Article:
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July 1998 Issue
by Ronda L. Halpin
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Summer brings us sunshine, warm rain showers, and long evenings. That sounds like a great recipe for a special hobby of mine...herb gardening. While I also add some of the tried and true items to my garden, the herbs I grow have a special place in my heart...and my kitchen!

Fresh herbs are a welcome treat in my summer kitchen. Herb gardening is very simple and fulfilling. Caring for a small garden takes little time and the fresh herbs that find their way to your dinner table are sure to bring oohs and aahs from those seated around it!

Before we get started, I'd like to extend my appreciation to the people at Olbrich Botanical Gardens in Madison, Wisconsin. All of the wonderful photographs presented in this article were taken there. Too bad they wouldn't let me take some samples home!

Types of Herb Gardens

One of the major advantages of an herb garden is its versatility. You can grow your own on a tiny patio or make it spread across a backyard. You will need to determine whether you want to plant your garden in a plot or in containers. Of course, you can always use a combination of both for a unique look.

If you intend to grow herbs for cooking, you'll want to choose your combinations based on what you think you'll want to include in your meal plans. Some popular choices are sage, thyme, chives, oregano, basil, tarragon, parsley, cilantro, rosemary and mint. Of course, there are different types of these herbs too. In fact, you could grow a substantial mint, sage, or thyme garden featuring only one or two of each type of plant!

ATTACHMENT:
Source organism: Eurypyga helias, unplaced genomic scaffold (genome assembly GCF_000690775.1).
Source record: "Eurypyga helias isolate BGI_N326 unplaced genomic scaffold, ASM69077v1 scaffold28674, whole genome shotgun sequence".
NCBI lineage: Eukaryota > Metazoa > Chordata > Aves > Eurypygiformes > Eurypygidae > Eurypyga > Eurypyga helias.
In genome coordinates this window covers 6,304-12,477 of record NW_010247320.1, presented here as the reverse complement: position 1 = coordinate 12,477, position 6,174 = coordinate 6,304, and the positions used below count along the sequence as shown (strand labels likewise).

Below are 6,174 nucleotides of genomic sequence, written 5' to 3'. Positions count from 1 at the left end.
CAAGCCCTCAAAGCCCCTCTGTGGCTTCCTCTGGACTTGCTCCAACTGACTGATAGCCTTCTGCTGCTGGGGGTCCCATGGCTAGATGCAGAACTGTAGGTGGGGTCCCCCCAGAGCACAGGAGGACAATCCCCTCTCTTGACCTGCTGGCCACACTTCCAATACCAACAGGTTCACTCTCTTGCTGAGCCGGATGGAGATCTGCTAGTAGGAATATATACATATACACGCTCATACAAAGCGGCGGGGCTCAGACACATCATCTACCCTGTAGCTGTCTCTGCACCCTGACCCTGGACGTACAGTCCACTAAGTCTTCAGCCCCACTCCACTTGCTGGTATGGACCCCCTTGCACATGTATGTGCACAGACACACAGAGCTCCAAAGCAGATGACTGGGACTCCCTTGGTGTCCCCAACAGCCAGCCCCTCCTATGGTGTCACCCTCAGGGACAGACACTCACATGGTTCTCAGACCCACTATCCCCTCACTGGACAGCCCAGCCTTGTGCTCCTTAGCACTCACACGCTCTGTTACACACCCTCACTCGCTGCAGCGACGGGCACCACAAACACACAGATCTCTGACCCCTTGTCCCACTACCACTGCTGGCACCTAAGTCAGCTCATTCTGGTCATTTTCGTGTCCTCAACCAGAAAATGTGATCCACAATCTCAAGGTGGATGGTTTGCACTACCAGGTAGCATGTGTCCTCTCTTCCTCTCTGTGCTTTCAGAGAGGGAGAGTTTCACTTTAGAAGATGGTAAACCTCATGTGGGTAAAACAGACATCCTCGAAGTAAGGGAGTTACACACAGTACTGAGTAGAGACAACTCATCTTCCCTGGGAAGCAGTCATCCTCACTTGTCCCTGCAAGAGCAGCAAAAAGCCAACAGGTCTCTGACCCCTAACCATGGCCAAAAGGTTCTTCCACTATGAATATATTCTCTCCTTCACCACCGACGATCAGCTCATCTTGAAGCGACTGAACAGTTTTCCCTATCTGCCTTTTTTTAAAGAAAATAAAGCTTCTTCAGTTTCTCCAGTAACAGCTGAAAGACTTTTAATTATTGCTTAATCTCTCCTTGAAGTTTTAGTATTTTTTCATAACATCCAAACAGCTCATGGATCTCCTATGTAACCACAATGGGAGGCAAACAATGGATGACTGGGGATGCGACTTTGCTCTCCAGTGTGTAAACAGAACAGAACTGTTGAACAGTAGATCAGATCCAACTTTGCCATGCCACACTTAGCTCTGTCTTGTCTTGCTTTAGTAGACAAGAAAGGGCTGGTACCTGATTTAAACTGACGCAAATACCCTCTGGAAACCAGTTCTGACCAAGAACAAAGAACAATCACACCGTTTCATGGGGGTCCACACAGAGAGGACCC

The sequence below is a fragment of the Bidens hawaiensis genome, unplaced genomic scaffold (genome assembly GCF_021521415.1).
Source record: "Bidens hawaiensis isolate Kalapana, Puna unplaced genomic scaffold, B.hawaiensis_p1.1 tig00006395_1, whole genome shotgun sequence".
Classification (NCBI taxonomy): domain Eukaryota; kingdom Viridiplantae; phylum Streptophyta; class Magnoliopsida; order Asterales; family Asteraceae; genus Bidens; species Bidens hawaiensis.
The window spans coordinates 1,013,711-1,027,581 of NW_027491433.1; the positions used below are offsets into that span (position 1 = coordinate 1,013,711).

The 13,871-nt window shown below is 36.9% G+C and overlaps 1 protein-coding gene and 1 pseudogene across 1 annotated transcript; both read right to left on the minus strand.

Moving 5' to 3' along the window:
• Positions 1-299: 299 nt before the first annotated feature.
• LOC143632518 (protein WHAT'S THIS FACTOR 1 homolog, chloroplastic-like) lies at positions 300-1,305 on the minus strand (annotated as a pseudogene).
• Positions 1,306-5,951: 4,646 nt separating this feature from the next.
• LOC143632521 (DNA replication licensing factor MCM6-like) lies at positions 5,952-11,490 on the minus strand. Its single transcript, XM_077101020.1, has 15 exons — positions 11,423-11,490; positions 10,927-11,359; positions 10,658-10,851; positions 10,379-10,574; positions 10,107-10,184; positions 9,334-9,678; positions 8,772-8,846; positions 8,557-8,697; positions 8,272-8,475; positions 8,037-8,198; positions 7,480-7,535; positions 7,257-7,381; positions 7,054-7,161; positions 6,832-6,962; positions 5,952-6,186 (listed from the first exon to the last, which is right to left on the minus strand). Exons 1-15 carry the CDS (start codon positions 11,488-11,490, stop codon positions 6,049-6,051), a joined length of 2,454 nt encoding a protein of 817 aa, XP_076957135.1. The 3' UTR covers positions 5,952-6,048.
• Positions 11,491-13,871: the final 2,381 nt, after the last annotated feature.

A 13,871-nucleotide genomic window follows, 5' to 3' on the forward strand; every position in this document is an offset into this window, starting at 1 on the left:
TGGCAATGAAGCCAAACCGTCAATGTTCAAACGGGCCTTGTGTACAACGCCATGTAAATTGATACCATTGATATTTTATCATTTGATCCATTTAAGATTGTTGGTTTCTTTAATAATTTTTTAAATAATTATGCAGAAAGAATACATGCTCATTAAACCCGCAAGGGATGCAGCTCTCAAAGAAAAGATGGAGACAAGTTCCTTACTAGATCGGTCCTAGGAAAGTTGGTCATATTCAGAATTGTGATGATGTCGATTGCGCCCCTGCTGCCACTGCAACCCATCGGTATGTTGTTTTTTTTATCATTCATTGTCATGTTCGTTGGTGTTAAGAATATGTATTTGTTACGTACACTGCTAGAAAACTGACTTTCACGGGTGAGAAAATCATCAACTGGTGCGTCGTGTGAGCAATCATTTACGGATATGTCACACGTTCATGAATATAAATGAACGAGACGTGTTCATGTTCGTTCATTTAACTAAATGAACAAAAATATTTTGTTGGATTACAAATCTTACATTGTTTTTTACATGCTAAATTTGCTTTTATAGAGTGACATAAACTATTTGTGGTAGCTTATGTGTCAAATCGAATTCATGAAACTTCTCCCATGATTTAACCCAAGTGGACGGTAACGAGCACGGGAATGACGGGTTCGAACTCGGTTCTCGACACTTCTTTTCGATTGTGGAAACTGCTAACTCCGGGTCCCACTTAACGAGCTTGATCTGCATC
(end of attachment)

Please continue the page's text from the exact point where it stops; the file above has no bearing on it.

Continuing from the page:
You have another choice to make when planning an herb garden. You can plant small plants that have been grown at a nursery or you can grow your own plants from seeds. Both options are available to you. However, be advised that if you live in an area with a late growing season you might want to start growing plants from seeds indoors. Also, if you decide to start your herb garden later in the season you might find yourself more satisfied starting with plants.

Care and Tools

Another advantage of herb gardening is that the amount of care required is relatively small. Apart from making sure that your plants have enough water, the surrounding area is relatively free of weeds, and harvesting occurs at the appropriate time, the plants really do take care of almost everything else.

Your biggest job will take place when you first plant your garden. Take great care to plant your garden in such a way that each plant has enough room and the appropriate amount of sun exposure to grow properly. Some plants, like mint, have been known to be pigs when it comes to room. You might want to give these plants extra space or plant them in separate containers (you can "plant" a container if you want to keep a garden with a uniform look and feel). If you plant your garden in one or more containers, you have the added advantage of being able to move them if you find that you miscalculated about sun exposure.